Louisiana Sexual Harassment Law
For most people, their job is part of who they are and how they define their success. It is difficult to find that fulfillment in a work atmosphere where you don’t feel as if you are advancing as you should, or someone is intentionally keeping you back or discriminating against you. Even worse, if someone is sexually harassing or intimidating you, it might be damaging your well-being and even your health.
Sexual harassment is illegal in the state of Louisiana due to the Louisiana Employment Discrimination Law, and it is also illegal at the federal level due to Title VII of the Civil Rights Act of 1964. You don’t have to subject yourself to the harassment; you have many resources to get the harassment to stop so you can get on with your career advancement.
According to the Louisiana Employment Discrimination Law, it is illegal for any employer with 20 or more workers to discriminate against anyone due to their gender. Since the state’s law requires that only bigger companies comply with the discrimination laws, you might have to file a claim at the federal level if you are an employee of a smaller work environment.
What is the legal definition of sexual harassment?
There are many kinds of conduct that define sexual harassment. It’s typically not one single incident; to prove your claim of sexual harassment there must have been systematic and pervasive behaviors that are meant to intimidate or threaten, and they have to be egregious enough to cause a hostile work environment.
Some behaviors that a sexual harasser might engage in include things like sexual innuendos, non-consensual touching, explicit or pornographic images, unwelcome sexual advances and derogatory remarks and comments that make you feel uncomfortable. To prove that it is a hostile environment, you must also be able to show that any reasonable person would find the misconduct offensive. The concept of a “reasonable person” is a legal term, which means that if anyone were in the same situation as you, they would feel offended in the same manner.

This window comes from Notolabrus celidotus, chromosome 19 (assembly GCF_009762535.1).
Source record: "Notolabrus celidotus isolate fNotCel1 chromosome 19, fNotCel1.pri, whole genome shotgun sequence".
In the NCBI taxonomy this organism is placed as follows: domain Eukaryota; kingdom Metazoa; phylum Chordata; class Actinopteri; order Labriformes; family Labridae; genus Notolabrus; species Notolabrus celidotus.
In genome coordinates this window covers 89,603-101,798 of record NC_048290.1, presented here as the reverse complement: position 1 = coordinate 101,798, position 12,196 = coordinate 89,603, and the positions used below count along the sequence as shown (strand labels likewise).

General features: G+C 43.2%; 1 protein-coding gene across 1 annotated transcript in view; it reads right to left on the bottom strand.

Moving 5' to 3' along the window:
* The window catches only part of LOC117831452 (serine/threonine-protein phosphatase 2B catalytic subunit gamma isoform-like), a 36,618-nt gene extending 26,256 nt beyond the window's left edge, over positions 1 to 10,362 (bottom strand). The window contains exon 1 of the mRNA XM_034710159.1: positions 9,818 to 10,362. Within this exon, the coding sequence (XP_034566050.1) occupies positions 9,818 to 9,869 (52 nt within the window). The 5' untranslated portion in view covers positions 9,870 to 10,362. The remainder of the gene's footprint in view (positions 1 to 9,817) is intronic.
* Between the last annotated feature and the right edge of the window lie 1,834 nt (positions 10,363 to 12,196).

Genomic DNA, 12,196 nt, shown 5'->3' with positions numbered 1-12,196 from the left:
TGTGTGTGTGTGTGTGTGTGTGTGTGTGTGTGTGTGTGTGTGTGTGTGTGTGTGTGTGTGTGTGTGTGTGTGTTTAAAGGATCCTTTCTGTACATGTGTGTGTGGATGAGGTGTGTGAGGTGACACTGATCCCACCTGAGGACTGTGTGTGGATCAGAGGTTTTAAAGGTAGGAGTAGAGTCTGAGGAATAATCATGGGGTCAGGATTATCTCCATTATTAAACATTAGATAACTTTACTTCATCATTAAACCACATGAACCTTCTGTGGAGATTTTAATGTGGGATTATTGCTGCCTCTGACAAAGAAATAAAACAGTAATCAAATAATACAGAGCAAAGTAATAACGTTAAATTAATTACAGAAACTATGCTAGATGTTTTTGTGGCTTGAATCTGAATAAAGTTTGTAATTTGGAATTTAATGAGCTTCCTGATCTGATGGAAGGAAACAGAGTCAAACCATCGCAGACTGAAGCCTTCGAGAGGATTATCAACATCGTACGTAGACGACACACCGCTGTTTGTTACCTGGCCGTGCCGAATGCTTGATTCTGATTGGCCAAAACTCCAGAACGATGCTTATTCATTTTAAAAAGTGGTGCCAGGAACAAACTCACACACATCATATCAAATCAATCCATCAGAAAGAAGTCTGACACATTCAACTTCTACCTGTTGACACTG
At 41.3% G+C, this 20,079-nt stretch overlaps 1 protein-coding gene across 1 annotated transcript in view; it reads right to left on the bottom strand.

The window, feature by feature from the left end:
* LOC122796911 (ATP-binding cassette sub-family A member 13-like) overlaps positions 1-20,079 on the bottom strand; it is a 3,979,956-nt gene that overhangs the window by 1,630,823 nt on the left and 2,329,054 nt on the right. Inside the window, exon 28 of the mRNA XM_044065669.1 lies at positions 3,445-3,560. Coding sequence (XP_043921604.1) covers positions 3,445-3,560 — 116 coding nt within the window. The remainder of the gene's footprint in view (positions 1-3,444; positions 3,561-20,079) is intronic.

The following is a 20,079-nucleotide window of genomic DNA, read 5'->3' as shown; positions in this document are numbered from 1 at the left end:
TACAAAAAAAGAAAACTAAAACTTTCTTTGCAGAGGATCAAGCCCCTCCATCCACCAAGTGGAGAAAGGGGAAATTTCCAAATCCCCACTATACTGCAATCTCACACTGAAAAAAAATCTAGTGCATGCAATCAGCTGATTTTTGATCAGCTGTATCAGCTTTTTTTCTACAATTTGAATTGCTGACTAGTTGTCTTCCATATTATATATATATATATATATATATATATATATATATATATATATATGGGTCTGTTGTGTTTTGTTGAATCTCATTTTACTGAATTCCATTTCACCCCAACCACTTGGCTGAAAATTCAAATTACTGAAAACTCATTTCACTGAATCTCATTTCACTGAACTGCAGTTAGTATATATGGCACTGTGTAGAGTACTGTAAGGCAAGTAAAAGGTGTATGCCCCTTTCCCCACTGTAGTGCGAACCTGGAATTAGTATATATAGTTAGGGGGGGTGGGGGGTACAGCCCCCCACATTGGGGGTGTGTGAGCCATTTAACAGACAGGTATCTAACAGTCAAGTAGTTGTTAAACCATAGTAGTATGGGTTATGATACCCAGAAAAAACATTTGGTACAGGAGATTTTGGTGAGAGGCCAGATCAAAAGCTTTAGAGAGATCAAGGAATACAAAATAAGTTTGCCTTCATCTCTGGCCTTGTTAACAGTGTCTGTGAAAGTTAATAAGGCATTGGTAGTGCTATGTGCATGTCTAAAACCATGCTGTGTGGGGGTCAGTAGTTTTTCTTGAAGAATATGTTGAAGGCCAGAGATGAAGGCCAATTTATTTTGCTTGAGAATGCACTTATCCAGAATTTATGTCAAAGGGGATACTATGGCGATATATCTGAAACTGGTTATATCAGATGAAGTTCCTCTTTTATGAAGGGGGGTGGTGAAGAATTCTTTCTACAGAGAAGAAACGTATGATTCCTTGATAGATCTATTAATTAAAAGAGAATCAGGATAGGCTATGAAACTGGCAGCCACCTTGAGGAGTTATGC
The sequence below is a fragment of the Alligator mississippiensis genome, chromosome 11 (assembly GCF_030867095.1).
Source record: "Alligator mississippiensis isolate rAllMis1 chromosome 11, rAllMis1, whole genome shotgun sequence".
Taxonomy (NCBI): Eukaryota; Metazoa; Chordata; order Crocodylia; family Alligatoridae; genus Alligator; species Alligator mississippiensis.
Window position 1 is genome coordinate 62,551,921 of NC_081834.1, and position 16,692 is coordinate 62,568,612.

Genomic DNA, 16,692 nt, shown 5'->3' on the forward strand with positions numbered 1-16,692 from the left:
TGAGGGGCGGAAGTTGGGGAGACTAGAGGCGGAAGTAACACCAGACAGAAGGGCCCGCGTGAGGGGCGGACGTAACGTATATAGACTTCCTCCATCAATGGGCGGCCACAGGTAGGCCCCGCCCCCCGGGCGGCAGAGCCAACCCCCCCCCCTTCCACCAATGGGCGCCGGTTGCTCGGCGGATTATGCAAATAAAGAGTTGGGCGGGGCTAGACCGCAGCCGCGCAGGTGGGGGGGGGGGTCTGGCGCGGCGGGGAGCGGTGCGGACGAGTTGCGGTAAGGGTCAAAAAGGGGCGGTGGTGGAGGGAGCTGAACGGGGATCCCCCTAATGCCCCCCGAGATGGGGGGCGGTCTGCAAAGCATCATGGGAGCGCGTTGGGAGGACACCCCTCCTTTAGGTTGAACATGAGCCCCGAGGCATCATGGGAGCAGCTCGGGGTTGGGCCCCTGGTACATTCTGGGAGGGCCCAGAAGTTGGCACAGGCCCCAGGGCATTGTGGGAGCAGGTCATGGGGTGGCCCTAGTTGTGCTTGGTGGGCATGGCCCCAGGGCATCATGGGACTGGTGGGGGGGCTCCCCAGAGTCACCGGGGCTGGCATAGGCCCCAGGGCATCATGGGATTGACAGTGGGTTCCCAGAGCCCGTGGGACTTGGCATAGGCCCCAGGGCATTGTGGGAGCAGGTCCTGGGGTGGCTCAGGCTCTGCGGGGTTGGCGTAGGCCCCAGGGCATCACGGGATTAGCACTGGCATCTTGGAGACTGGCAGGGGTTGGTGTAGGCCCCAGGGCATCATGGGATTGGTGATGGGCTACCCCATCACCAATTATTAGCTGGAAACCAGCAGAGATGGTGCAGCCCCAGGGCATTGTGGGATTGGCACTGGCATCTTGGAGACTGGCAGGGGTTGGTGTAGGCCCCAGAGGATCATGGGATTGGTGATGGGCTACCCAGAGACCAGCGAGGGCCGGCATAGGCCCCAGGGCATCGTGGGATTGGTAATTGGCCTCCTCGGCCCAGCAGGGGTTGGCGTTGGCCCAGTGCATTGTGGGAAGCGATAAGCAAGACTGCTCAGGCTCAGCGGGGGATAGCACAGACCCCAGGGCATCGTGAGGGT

Another way that someone can harass you is if they hold a position of authority or power over your work advancement, and they ask for a sexual act or request in exchange for promotion or some perk in the workplace. Similarly, it can also involve someone asking for a sexual act or favor and either explicitly or implicitly making it known that if you don’t comply, you can face negative consequences in your work advancement, such as getting a poor review or even being terminated. If your supervisor is threatening or enticing through sexual favors, that is considered “quid pro quo.”
Steps you can take
Most of the time sexual harassment is not reported because an employee is fearful of retaliation by their supervisor or employer. But retaliation for filing a sexual harassment claim is strictly prohibited by law. If you are worried about the ways that letting your harassment be known could affect your work status, it is imperative that you hire a Louisiana sexual harassment lawyer to make sure that you are protected and that you take the appropriate steps to make the harassment stop.
The first thing that you have to do is make your harasser aware that their behavior is making you uncomfortable. You also have to follow the guidelines outlined by your HR department, if applicable. Next, you will want to hire a Louisiana sexual harassment attorney to represent you. They can help guide you through the process of filing a sexual harassment claim at the state and federal levels by filing a claim through the Equal Opportunities Employment Commission.
In some cases you can hold your employer liable for any compensatory and punitive damages if you can prove they knew about the harassment and did nothing to improve the situation. The best way to plead a winning case is by contacting a louisiana sexual harassment lawyer through USAttorneys.com to guide you through your suit. Get in touch with an experienced louisiana sexual harassment attorney today to see if you have legal grounds to sue your employer to make the harassment stop.